In 1905, six years after Henry Plantís death and following 14 years of mixed financial returns, Plantís heirs sold the property to the City of Tampa. The selling price was $125,000, a mere fraction of the hotelís construction costs.

Today, Henry Plantís grandest hotel and outlying buildings make up the campus of the University of Tampa, an arrangement in place since 1931. The turreted Moorish Castle shows little change, excepting its adaptation to class space and offices, and the replacement of formally attired Victorian patrons with students ambling along in T-shirts and flip-flops.

Guests enjoy tea in the garden at the Hotel Belleview.

Golf was a main attraction at the Hotel Belleview.

A wing of the building has been preserved to authentically replicate the hotel experience, and visitors can walk the corridors and soak up the splendors of gilded age tourism. Home to the Henry B. Plant Museum, the wing contains a reading room furnished and decorated exactly as it was during the hotelís heydayÖ right down to the news journals on the racks.

Plantís concept for his second grand hotel, The Belleview, would be a dramatic departure from the formal, fantastical red brick palace that he created in Tampa. A secluded site on a bluff overlooking Clearwater Bay near the Gulf of Mexico was personally chosen by Plant as the location of his new property. The Belleviewís style would be relaxed and informal, in keeping with its scenic, remote setting.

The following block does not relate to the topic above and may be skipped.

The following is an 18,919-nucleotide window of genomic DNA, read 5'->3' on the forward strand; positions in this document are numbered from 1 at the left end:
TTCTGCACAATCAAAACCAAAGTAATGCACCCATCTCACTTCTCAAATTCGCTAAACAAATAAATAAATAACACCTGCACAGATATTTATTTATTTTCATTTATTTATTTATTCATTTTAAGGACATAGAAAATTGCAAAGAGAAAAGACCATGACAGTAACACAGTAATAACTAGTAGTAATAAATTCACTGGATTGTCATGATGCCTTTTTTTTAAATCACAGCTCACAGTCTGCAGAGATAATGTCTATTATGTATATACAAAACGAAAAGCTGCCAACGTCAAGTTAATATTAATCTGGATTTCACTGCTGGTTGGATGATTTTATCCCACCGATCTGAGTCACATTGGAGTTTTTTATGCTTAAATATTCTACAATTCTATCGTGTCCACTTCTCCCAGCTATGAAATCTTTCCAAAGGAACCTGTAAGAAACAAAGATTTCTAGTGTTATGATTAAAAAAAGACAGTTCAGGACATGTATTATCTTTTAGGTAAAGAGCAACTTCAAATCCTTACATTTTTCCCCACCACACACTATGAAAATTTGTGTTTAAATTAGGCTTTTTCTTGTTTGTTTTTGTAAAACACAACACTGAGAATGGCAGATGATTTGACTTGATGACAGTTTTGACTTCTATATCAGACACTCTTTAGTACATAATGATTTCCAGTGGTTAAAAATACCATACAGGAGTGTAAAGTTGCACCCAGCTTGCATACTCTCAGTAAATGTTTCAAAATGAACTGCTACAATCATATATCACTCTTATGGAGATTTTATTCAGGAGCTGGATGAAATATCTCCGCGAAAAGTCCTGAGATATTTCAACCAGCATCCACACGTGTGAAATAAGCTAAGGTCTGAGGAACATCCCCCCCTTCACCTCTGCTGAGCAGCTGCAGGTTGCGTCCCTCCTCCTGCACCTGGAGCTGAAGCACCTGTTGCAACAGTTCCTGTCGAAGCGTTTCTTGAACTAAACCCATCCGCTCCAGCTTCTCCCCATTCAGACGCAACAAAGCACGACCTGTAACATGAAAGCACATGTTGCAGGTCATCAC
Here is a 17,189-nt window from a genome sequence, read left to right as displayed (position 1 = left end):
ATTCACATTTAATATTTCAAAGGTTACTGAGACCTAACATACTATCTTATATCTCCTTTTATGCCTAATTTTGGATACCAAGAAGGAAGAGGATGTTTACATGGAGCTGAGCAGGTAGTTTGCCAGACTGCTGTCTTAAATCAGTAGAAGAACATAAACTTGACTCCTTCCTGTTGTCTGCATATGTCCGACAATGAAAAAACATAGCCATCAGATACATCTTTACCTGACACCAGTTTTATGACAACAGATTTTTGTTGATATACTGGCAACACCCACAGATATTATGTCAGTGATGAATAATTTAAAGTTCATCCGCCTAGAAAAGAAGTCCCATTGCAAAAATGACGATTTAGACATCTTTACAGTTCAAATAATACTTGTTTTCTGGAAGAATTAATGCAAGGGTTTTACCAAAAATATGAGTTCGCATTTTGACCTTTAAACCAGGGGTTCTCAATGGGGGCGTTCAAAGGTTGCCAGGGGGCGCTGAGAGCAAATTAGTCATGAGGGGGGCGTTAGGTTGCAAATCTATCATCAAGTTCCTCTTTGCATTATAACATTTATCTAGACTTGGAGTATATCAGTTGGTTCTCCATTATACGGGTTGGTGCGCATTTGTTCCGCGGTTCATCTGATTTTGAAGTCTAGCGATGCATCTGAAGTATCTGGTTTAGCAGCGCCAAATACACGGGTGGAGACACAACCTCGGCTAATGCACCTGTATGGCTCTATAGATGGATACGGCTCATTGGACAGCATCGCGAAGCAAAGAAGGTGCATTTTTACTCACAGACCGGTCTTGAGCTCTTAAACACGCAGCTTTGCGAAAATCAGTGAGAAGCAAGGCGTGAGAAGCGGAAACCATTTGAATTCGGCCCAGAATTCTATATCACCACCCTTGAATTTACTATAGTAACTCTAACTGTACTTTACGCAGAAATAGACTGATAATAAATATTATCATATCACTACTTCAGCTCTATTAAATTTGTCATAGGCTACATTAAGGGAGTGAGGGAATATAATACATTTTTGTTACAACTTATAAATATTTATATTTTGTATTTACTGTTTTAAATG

The hotel was constructed entirely of wood, specifically Florida heart pine, in the Swiss chalet style coming in vogue internationally at fashionable mountain and seaside resorts. Outdoor pursuits such as golf, bicycling, horseback riding and fishing would be the focal points of activity.

Full advantage was taken of the Belleviewís proximity to the Gulf of Mexico. For years, the hotelís private boat Cola ferried guests across Clearwater Bay to gulf-front property it owned in Belleair Beach. The site was a popular spot for swimming, picnicking and beach parties. The Belleview Biltmore operates the popular Cabana Club restaurant on the property today.

The hotel opened in 1897 as a rustic retreat that nonetheless offered the amenities and luxuries expected by the gilded clientele. Telephone and telegraph services kept guests in touch with family and business concerns. An on-site barbershop handled grooming needs, and the hotelís in-house orchestra entertained guests with daily concerts.

The Belleview proved to be an immediate success, and later additions, including two new wings, would triple its capacity from 134 rooms to 425.

Paper ephemera: An early restaurant menu and brochure from the Belleview, and a rare illustrated brochure of the Tampa Bay Hotel from the 1906-1907 season.

The Tampa Bay Hotel is featured on this Ybor Cigar Box label.

The emerging sport of golf was to play a big role among the Belleviewís attractions. A six-hole course in place when the Belleview opened was Floridaís first hotel golf course.

Henry Plantís son Morton, who took over operations following the patriarchís death in 1899, took steps to ensure the Belleviewís ongoing reputation as a renowned golf resort. In 1915, Morton Plant hired famed golf course designer Donald J. Ross to create two 18-hole championship courses for the hotel. Both links remain in play today.